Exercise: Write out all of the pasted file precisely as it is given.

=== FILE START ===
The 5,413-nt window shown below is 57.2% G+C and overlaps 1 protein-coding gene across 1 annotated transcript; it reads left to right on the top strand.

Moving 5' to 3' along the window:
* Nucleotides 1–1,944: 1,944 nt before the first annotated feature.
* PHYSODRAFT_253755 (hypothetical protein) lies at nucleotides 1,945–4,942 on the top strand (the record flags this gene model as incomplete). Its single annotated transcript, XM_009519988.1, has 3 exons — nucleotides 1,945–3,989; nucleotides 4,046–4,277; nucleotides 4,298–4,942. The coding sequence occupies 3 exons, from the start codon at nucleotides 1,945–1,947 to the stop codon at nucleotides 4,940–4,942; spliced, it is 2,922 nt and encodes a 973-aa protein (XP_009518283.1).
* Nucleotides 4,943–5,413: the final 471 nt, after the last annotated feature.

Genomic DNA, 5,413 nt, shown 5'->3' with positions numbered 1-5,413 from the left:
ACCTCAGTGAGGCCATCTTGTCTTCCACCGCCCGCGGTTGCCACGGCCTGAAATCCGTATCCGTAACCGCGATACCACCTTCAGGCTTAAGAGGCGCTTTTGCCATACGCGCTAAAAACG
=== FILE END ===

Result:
The 5,413-nt window shown below is 57.2% G+C and overlaps 1 protein-coding gene across 1 annotated transcript; it reads left to right on the top strand.

Moving 5' to 3' along the window:
* Nucleotides 1–1,944: 1,944 nt before the first annotated feature.
* PHYSODRAFT_253755 (hypothetical protein) lies at nucleotides 1,945–4,942 on the top strand (the record flags this gene model as incomplete). Its single annotated transcript, XM_009519988.1, has 3 exons — nucleotides 1,945–3,989; nucleotides 4,046–4,277; nucleotides 4,298–4,942. The coding sequence occupies 3 exons, from the start codon at nucleotides 1,945–1,947 to the stop codon at nucleotides 4,940–4,942; spliced, it is 2,922 nt and encodes a 973-aa protein (XP_009518283.1).
* Nucleotides 4,943–5,413: the final 471 nt, after the last annotated feature.

Genomic DNA, 5,413 nt, shown 5'->3' with positions numbered 1-5,413 from the left:
ACCTCAGTGAGGCCATCTTGTCTTCCACCGCCCGCGGTTGCCACGGCCTGAAATCCGTATCCGTAACCGCGATACCACCTTCAGGCTTAAGAGGCGCTTTTGCCATACGCGCTAAAAACG